As an employer, you want to ensure that your workplace feels safe and supportive for its employees. Guarding against religious discrimination by setting expected standards and developing clear procedures is an important part of this process.
There are a number of best practices you can take in order to prevent discrimination based on religion or culture, some of which include:
- Establish written criteria for evaluating candidates based on their experience and job performance and apply them to all candidates for hire or promotion.
- During interviews, ask the same questions of all applicants and stick to matters directly related to the position available.
- Carefully and accurately record business reasons for any employee disciplinary or performance-related actions.
- When management decisions require the exercise of subjective judgment, reduce the risk of discriminatory decisions by providing thorough training.
- If confronted with customer biases, such as an adverse reaction to being served by an employee wearing religious garments, consider engaging with and educating the customers regarding any misperceptions they may have and/or the equal employment opportunity laws.
Creating An Inclusive Workplace
There are many ways in which your company can build and modify practices to create a climate of understanding and goodwill.
Make efforts to allow an employee’s desire to wear a yarmulke, hijab or other religious attire. If there is concern about workplace safety or uniform appearance in a position involving interaction with the public, it may be appropriate to consider whether the employee’s religious views would permit him or her from making an adjustment such as wearing the religious item in the company uniform color(s).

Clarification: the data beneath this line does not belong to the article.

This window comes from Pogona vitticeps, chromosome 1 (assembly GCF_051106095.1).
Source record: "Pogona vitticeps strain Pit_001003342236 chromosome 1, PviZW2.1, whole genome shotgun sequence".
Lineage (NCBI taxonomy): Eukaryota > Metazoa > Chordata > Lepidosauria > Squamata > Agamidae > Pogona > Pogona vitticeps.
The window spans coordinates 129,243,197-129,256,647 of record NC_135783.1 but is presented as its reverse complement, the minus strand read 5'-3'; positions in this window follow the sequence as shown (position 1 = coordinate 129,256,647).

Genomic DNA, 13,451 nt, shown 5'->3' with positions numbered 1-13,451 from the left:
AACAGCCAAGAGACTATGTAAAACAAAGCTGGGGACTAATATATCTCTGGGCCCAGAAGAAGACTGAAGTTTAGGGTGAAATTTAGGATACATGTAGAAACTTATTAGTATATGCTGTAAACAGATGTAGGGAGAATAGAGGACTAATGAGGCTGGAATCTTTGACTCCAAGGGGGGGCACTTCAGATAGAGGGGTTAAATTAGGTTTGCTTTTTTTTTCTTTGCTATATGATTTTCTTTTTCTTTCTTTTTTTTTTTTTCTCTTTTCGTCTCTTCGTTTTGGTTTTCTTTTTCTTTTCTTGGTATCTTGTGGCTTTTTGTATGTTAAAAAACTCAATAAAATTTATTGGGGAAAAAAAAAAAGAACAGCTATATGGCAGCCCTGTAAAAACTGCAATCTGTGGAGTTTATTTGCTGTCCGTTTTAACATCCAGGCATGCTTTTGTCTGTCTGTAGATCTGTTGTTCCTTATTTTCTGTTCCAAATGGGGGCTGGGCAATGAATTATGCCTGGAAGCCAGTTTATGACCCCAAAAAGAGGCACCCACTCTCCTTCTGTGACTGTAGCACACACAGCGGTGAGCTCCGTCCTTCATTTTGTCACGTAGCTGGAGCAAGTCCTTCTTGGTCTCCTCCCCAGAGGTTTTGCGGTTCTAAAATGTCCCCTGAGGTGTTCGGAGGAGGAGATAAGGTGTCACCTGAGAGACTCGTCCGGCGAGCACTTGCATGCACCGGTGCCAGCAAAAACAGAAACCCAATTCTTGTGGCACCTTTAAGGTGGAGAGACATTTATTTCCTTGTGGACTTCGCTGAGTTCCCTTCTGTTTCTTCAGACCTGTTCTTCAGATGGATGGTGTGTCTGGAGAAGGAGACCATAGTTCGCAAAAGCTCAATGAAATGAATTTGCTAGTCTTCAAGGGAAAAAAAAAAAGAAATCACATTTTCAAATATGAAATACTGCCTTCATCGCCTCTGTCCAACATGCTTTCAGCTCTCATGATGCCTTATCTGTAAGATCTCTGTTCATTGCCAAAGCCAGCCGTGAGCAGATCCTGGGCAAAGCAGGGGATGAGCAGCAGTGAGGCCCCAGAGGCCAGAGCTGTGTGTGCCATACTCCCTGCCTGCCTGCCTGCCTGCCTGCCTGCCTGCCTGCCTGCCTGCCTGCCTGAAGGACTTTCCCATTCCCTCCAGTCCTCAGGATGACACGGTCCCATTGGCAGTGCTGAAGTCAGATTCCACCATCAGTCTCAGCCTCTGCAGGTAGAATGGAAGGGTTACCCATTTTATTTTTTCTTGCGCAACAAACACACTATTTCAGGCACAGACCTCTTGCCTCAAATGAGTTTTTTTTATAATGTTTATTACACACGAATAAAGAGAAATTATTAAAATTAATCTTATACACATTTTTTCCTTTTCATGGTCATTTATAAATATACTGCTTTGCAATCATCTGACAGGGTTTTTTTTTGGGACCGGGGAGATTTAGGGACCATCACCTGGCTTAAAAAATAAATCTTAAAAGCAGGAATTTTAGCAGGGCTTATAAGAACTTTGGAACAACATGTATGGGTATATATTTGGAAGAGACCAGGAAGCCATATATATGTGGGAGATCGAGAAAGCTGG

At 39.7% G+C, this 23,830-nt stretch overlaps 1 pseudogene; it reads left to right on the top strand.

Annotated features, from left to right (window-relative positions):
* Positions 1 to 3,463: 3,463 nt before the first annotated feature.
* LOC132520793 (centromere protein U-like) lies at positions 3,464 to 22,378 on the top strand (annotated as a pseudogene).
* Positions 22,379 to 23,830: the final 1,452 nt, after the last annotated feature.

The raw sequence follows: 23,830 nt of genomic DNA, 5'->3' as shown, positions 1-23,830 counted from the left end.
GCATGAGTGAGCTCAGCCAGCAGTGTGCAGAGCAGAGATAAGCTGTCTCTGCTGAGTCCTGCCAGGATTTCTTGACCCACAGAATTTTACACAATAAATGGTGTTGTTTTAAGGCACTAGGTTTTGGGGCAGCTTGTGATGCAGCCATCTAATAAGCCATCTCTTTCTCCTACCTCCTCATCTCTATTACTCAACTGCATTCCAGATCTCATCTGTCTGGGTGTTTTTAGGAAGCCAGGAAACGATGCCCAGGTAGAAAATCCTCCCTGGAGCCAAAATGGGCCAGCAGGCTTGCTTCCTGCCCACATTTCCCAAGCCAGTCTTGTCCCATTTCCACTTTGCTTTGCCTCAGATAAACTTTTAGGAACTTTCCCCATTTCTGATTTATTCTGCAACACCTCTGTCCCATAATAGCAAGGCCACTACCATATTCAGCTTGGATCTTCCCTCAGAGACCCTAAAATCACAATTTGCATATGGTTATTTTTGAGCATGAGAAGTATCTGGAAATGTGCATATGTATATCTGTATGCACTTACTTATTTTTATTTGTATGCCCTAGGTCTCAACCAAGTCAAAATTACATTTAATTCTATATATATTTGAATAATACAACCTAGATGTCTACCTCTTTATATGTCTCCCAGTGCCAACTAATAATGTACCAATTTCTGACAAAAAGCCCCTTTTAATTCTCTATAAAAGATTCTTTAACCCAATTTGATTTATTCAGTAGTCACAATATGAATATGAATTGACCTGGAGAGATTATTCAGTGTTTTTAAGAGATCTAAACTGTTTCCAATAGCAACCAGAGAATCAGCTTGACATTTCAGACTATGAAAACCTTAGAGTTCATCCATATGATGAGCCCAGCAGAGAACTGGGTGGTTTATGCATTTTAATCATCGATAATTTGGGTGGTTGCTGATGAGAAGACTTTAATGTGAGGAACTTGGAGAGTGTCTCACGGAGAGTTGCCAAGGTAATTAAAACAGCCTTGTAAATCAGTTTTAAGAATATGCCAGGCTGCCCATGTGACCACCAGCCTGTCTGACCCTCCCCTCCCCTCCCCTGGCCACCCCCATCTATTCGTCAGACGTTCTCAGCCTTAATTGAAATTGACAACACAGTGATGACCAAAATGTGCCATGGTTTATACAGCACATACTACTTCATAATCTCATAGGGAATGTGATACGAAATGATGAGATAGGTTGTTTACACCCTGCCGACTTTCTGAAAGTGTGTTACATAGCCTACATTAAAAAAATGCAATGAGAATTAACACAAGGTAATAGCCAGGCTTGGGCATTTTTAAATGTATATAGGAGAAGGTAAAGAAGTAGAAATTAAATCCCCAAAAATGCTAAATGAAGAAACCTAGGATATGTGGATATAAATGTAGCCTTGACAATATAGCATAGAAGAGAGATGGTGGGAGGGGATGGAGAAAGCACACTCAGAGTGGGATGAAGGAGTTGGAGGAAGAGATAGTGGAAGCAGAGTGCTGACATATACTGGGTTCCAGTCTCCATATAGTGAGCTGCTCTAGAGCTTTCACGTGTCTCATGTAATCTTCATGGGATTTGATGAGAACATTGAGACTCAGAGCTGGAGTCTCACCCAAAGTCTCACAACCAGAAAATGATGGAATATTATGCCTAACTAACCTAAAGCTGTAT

Managers and employees should be trained not to engage in stereotyping based on religious dress and grooming practices and should not assume that atypical dress will create an undue hardship.
Be sensitive to the risk of unintentionally pressuring or coercing employees into attending social gatherings when an he or she indicates a religious objection to attending.
Make sure that your company has a well-publicized and consistently applied anti-harassment policy that:
- Outlines conduct that is prohibited
- Describes procedures for reporting harassment
- Contains an assurance that complainants will be protected against retaliation
Likewise, make sure your company has a clearly outlined process for handling complaints which includes prompt, thorough and impartial investigations and corrective actions. To prevent conflicts from escalating to the level of a Title VII violation, employers should immediately intervene when they become aware of objectively abusive or insulting conduct.
If an employee communicates objections to religious conduct that has been directed at them, the employer should take steps to end the conduct even if the employer does not regard it as abusive. When the source of harassment is from a non-employee assigned by a contractor, a supervisor or other appropriate individual in the chain of command should meet with the contractor to demand that it cease, that appropriate disciplinary action be taken if it continues, and/or that a different individual be assigned to the work.
It is hoped that by putting safeguards against religious discrimination in place, that everyone in the workplace can feel protected and represented. However, in some cases, there may be worst-case scenarios that occur. In the event of these situations, employers can reduce the risk of retaliation claims by:
- Training managers and supervisors to be aware of their anti-retaliation obligations under Title VII, including specific actions that may constitute retaliation.
- Carefully and timely recording the accurate business reasons for disciplinary or performance-related actions and sharing these reasons with the employee.